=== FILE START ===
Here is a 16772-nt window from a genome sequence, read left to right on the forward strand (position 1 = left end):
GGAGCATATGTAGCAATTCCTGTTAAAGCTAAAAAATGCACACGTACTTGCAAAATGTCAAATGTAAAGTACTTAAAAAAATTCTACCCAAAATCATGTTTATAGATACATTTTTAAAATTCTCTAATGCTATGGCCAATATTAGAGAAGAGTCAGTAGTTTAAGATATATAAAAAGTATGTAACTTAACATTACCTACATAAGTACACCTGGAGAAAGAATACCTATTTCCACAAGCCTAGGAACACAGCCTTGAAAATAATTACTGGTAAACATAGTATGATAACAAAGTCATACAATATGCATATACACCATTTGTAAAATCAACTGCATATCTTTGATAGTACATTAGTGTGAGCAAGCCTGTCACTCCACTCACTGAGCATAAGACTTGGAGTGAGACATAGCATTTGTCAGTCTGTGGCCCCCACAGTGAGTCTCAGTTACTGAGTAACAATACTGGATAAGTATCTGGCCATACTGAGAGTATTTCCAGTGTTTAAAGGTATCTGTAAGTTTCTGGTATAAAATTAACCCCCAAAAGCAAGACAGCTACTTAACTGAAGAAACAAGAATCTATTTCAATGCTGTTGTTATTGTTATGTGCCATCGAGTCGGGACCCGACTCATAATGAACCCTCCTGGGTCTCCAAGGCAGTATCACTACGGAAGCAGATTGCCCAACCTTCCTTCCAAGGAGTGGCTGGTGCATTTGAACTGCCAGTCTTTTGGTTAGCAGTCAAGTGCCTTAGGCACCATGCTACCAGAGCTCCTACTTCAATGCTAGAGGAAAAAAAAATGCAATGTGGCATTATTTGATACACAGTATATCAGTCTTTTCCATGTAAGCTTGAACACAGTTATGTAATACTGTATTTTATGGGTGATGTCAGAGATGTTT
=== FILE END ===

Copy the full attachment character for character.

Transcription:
Here is a 16772-nt window from a genome sequence, read left to right on the forward strand (position 1 = left end):
GGAGCATATGTAGCAATTCCTGTTAAAGCTAAAAAATGCACACGTACTTGCAAAATGTCAAATGTAAAGTACTTAAAAAAATTCTACCCAAAATCATGTTTATAGATACATTTTTAAAATTCTCTAATGCTATGGCCAATATTAGAGAAGAGTCAGTAGTTTAAGATATATAAAAAGTATGTAACTTAACATTACCTACATAAGTACACCTGGAGAAAGAATACCTATTTCCACAAGCCTAGGAACACAGCCTTGAAAATAATTACTGGTAAACATAGTATGATAACAAAGTCATACAATATGCATATACACCATTTGTAAAATCAACTGCATATCTTTGATAGTACATTAGTGTGAGCAAGCCTGTCACTCCACTCACTGAGCATAAGACTTGGAGTGAGACATAGCATTTGTCAGTCTGTGGCCCCCACAGTGAGTCTCAGTTACTGAGTAACAATACTGGATAAGTATCTGGCCATACTGAGAGTATTTCCAGTGTTTAAAGGTATCTGTAAGTTTCTGGTATAAAATTAACCCCCAAAAGCAAGACAGCTACTTAACTGAAGAAACAAGAATCTATTTCAATGCTGTTGTTATTGTTATGTGCCATCGAGTCGGGACCCGACTCATAATGAACCCTCCTGGGTCTCCAAGGCAGTATCACTACGGAAGCAGATTGCCCAACCTTCCTTCCAAGGAGTGGCTGGTGCATTTGAACTGCCAGTCTTTTGGTTAGCAGTCAAGTGCCTTAGGCACCATGCTACCAGAGCTCCTACTTCAATGCTAGAGGAAAAAAAAATGCAATGTGGCATTATTTGATACACAGTATATCAGTCTTTTCCATGTAAGCTTGAACACAGTTATGTAATACTGTATTTTATGGGTGATGTCAGAGATGTTT